“Paul is an unstoppable force for providing quality health care to the most isolated, underserved and often forgotten populations around the world,” said Chuck Dietzen, MD, founder and president of Timmy Global Health.
Today, Dr. Park serves as deputy chief medical officer of chronic disease for Partners In Health in Rwanda. He also holds faculty appointments at Harvard Medical School and Brigham and Women’s Hospital in Boston. Dr. Park spends two months per year in the US where he is a medical officer for the Indian Health Service in Shiprock, New Mexico.
Dr. Park earned his bachelor’s degree in chemistry from IU in 2004, and obtained his medical degree in 2009 – one year behind schedule, but for good reason. Dr. Park used two grants to take a sabbatical and implemented and investigated tuberculosis control in Kenya as part of the IU-led AMPATH program.
And while carrying out his internal medicine residency at Duke University, Dr. Park earned a master’s degree in global health, continuing to pursue tuberculosis control research, but then expanding into non-communicable disease during his final year. As part of Duke’s Global Health Residency Pathway program, Dr. Park returned to western Kenya to implement and evaluate novel control methods for diabetes in rural communities– research made possible by earning fellowships from the Fogarty International Center and the National Heart, Lung and Blood Institute.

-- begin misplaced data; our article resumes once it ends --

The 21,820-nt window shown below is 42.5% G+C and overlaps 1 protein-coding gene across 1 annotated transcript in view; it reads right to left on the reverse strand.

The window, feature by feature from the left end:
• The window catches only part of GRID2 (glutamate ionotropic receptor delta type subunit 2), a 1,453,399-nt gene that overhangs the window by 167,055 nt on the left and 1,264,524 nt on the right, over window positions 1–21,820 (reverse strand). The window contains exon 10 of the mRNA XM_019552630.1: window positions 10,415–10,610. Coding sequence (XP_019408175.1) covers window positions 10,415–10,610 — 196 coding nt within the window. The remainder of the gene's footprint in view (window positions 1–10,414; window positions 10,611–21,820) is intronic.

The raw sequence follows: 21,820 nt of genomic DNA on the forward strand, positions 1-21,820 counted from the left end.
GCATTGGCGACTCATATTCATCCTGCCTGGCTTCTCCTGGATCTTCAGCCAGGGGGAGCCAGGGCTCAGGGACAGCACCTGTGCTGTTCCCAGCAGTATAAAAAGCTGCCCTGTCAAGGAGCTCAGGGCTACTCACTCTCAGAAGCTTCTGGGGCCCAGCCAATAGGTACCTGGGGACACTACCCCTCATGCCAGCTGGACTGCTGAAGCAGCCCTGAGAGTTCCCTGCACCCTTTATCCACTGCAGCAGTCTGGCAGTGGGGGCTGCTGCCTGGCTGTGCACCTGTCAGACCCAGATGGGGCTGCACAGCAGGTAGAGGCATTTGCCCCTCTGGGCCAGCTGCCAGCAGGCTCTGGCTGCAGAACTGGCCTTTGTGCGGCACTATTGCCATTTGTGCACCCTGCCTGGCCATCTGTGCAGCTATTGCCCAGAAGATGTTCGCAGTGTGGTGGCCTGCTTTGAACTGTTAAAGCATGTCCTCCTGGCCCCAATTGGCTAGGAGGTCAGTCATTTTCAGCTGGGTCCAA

“In the field of global health, there are few individuals who advance as rapidly and are as productive as Paul Park at such an early age,” said Robert Einterz, MD, who leads the Indiana University Center for Global Health and the AMPATH consortium.
Dr. Park initially joined Partners In Health as a district clinical advisor, then worked on a model of community-based care for chronic and complex diseases that is now a national model in Rwanda.
“Paul is unique in his ability to build long-term relationships with local physicians, nurses and other health care workers to model the true spirit of collaboration that can deliver high-quality care,” said Joia S. Mukherjee, MD, MPH, who is chief medical officer for Partners In Health.